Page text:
Objective. Our long-term goal is to understand the molecular organization of the classical cadherin/?- catnein/?E-catenin complex and its interaction with filamentous (F-)actin, which forms the core structure of epithelial cell-cell contacts, and how it responds to and is regulated by mechanical force. This proposal focuses on how both ?-catenin and force regulate the conformation and binding properties of ?E-catenin. We also aim to understand how clustering of cadherin cell adhesion molecules and mechanical force influence the cellular- scale organization of actin at cell-cell contacts, which is essential for understanding how these structures bear mechanical load. These are important biomedical problems: the cadherin/catenin complex is required for the formation of multicellular tissues, and dysregulation of this complex produces defects in epithelial homeostasis and is associated with metastatic behavior of transformed cells. Rationale. Intercellular adhesion is a defining characteristic of multicellular tissues. The F-actin binding protein ?E-catenin and its partner ?-catenin are required to link classical cadherin cell adhesion molecules to the actin cytoskeleton. Surprisingly, the purified ?E-catenin/?-catenin/cadherin complex binds very weakly to F-actin in solution, but we recently found that the strength of the ?E-catenin?F-actin bond increases with mechanical load. Moreover, binding of the cadherin/catenin complex to F-actin is highly cooperative. The combination of these two properties implies that the cadherin/catenin complex may act as a self-reinforcing mechanical linkage between cells whose assembly and disassembly is intrinsically regulated by mechanical force. Clustering of cadherins at cell-cell contacts is another essential property of intact junctions. The proposed experiments aim to uncover how mechanical force regulates the association of ?E-catenin with actin at the molecular level, and how cadherin clustering and tension produce higher-order actin structures at cell-cell contacts. Strategy. We will use state-of-the-art cryo-electron microscopy and spectroscopic methods to investigate the regulated interaction of ?E-catenin with F-actin.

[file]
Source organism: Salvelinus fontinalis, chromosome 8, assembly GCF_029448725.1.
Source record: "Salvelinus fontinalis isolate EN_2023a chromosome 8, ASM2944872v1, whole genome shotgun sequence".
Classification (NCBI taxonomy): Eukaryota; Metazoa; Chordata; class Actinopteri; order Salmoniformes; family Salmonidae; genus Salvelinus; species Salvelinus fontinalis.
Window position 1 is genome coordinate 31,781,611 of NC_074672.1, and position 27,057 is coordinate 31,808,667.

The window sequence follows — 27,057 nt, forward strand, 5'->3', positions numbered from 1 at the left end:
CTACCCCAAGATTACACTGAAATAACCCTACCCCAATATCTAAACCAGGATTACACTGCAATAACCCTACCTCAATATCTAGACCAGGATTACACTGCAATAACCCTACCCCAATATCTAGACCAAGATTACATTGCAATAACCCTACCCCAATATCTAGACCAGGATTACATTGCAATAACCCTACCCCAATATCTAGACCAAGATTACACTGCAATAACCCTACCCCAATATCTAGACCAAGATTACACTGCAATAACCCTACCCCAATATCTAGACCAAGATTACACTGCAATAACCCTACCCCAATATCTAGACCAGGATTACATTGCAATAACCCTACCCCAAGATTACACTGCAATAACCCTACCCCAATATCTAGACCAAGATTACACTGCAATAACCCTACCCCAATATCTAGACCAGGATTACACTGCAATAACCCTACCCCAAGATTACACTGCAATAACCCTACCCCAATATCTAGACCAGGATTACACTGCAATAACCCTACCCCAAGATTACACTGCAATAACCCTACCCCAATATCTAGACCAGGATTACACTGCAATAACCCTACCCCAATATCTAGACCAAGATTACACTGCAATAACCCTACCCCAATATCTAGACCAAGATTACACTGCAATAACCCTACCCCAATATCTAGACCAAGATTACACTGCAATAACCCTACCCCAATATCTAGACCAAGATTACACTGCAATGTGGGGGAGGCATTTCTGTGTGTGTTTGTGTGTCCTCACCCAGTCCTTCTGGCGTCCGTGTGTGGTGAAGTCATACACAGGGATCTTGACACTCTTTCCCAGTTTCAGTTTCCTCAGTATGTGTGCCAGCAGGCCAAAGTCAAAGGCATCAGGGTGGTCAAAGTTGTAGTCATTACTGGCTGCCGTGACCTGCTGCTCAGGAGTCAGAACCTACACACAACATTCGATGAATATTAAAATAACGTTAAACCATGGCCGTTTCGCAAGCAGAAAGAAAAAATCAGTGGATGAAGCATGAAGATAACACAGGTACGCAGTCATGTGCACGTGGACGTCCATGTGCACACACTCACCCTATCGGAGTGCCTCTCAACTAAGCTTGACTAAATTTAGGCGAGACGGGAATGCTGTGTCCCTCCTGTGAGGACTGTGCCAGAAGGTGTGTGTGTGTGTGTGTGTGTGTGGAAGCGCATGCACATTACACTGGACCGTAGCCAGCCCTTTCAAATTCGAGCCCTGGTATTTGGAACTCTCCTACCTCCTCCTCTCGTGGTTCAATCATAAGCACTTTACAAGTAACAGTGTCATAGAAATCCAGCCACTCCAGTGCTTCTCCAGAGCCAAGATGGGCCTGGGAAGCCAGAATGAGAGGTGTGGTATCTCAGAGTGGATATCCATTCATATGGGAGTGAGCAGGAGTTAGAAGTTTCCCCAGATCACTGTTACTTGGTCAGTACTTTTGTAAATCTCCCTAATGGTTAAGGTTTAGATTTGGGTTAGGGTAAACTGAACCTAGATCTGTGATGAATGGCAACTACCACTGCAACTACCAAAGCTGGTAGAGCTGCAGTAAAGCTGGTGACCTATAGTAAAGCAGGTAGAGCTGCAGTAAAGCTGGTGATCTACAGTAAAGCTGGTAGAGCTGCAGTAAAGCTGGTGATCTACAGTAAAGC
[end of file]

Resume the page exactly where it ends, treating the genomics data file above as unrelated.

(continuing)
In Aims 1 and 2 we investigate how 1) ?-catenin stabilizes a weak F-actin-binding conformation of ?E-catenin, 2) force stabilizes a strong-binding conformation, and 3) tension on the actin filament may promote a conformation of actin that binds strongly to ?E-catenin.
In Aim 3, we connect molecular properties with cellular-scale organization by investigating, the effect of cadherin clustering and mechanical tension on the higher-order organization of actin at cell-cell contacts, using cryo- electron tomography in tandem with unique micropatterning methods to apply force to cell pairs.
The structure and function of tissues depend upon cells adhering to one another, and the ability of intercellular adhesions to adapt to internal and external mechanical forces that drive changes in cell and tissue shape during development. Here we will study the molecular structure and organization of cell-cell adhesive junctions under force ? akin to knowing how the building blocks of a bridge bear load and can adapt to structural changes. The results of these studies will advance our understanding of how tissues develop and maintain their structures, as well as of metastatic cancers, where loss of cell-cell contacts is a defining step of metastasis.
|Ariazi, Jennifer; Benowitz, Andrew; De Biasi, Vern et al. (2017) Tunneling Nanotubes and Gap Junctions-Their Role in Long-Range Intercellular Communication during Development, Health, and Disease Conditions. Front Mol Neurosci 10:333|